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Friday, February 15, 2008

Relax-WS: Trying To Make WSDL Easier To Use?

As with many things concerning Web Services, there are vociferous
arguments for and against WSDL -- even before WSDL 2.0 poured oil on
the fires. One of the main arguments against WSDL is the verbosity and
complexity of what's involved in writing a WSDL for a service. However,
the Relax-WS project is attempting to provide a solution there. The
idea is to extend Relax-NG Compact Syntax by adding support for
services, ports, operations and messages. The project aims to encourage
developers to think about the WSDL from the start, as part of the
service contract and not as an afterthought. From the Google Code
project page 'relax-ws: A relaxing way to create web service
definitions': "WSDL is a key technology for SOA, and yet creating and
editing these files is about as much fun as straightening all the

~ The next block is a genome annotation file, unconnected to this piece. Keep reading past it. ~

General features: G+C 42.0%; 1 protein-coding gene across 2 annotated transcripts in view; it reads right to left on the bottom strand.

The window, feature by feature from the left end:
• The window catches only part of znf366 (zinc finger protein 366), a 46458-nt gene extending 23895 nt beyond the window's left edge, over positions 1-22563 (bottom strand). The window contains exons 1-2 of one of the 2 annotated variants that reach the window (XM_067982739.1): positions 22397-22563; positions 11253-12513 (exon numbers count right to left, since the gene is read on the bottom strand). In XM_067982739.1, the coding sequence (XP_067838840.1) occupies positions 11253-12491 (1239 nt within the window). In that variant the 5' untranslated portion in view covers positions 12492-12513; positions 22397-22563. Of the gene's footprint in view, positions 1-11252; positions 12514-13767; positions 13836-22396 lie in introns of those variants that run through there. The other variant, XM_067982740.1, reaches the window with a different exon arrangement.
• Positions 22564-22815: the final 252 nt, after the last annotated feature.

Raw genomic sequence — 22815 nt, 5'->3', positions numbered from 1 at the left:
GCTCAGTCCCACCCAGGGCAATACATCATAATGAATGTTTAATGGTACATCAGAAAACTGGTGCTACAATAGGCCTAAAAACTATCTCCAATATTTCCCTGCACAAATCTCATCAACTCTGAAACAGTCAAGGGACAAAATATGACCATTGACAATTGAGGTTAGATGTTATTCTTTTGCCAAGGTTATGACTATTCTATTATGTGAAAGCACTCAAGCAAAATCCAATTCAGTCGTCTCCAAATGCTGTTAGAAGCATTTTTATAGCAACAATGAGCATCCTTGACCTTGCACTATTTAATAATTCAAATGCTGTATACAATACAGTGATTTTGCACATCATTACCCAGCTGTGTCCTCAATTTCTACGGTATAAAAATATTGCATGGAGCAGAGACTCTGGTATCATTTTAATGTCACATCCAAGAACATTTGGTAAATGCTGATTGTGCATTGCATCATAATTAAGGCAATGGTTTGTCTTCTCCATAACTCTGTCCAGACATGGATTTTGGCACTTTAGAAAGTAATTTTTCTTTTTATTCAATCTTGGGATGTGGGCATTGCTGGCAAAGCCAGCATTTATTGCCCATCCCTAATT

noodles in a bowl of spaghetti with a pair of tweezers. Relax-ws
provides a simple, compact syntax for generating WSDL's. It does this
by extending RelaxNG Compact syntax with support for services, ports,
operations, and messages. Some teams use code-driven development,
whereby they write Java or C# interfaces and let their framework
generate the WSDL. This is fast for development, but can easily result
in platform-specific features sneaking in, which renders the interface
unusable for cross-platform clients. An even greater problem with
code-driven development is the evaporation of interface metadata that
occurs during translation into WSDL. Comments are not converted, nor
are any but the most simple type declarations (i.e., the length of an
'xsd:string' field, or the number of digits in a decimal field, etc).
These are important attributes for the consumer of the service to know
about. The opposite approach is WSDL-driven development. The programmer
begins with a WSDL file, and as part of the build generates the service
interface that is then implemented by one or more classes. The challenge
here lies in creating the WSDL! Relax-WS aims to provide a simple,
programmer-friendly syntax, without losing any of the metadata..."

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